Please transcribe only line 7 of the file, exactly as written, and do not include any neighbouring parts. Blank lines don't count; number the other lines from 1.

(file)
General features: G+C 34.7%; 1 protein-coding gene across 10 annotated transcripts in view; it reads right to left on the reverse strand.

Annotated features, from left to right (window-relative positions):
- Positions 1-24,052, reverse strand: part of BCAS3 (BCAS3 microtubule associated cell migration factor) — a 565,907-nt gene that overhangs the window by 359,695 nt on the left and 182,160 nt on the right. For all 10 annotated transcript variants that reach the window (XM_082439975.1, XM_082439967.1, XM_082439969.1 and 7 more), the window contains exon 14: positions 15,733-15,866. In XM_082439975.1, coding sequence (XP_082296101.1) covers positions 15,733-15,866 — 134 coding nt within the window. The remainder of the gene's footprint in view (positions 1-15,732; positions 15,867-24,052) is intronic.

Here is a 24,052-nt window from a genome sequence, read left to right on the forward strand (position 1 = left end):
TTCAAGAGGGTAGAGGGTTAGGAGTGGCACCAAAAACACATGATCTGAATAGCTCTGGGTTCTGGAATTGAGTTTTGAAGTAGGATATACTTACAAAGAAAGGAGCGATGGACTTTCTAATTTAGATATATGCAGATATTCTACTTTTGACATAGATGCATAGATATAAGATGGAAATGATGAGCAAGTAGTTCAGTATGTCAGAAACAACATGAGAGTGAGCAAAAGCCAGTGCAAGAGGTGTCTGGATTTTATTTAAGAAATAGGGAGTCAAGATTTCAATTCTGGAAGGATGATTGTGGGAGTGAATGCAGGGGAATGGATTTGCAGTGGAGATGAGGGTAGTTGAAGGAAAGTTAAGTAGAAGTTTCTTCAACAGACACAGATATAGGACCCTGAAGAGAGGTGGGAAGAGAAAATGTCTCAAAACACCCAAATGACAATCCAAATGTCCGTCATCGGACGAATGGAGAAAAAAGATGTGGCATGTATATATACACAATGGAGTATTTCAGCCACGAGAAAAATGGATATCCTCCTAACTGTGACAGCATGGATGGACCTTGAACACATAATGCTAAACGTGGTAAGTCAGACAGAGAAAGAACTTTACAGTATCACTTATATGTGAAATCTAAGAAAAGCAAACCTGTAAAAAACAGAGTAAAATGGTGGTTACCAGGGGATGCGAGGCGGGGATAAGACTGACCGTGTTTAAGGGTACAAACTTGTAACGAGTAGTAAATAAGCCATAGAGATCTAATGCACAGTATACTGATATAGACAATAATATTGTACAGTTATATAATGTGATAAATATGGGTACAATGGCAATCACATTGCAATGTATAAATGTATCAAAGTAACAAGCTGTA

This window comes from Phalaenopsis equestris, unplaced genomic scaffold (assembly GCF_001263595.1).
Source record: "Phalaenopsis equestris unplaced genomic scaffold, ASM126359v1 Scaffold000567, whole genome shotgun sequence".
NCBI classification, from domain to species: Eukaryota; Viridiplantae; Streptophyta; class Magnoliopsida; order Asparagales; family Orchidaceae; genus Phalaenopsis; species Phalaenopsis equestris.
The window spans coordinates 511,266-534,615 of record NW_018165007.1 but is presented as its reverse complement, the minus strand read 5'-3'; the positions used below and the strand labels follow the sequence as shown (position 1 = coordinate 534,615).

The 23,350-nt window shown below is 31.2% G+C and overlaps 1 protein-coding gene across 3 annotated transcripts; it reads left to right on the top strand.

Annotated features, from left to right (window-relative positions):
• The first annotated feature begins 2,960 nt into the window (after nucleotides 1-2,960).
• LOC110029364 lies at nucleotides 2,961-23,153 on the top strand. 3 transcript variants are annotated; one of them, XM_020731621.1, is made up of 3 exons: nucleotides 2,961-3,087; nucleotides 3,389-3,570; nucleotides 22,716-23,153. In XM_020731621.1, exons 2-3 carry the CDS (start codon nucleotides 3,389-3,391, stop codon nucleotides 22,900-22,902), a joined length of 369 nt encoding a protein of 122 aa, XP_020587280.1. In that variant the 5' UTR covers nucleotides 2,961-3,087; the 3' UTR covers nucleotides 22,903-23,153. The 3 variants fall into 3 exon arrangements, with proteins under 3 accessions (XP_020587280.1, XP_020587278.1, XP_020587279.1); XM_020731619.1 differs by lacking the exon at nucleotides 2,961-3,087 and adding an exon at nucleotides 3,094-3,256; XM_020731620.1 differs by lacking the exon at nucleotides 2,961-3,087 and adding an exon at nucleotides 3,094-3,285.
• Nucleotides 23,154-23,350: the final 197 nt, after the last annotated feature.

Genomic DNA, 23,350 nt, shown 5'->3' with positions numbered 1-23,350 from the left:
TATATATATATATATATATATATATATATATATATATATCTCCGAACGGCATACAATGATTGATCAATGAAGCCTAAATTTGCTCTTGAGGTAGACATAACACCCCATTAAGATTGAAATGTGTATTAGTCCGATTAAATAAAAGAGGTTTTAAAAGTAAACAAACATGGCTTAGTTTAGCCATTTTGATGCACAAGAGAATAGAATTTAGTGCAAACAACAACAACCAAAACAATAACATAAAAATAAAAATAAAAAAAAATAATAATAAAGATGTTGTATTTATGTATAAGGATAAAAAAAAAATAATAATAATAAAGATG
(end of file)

Source record: "Phalaenopsis equestris unplaced genomic scaffold, ASM126359v1 Scaffold000567, whole genome shotgun sequence".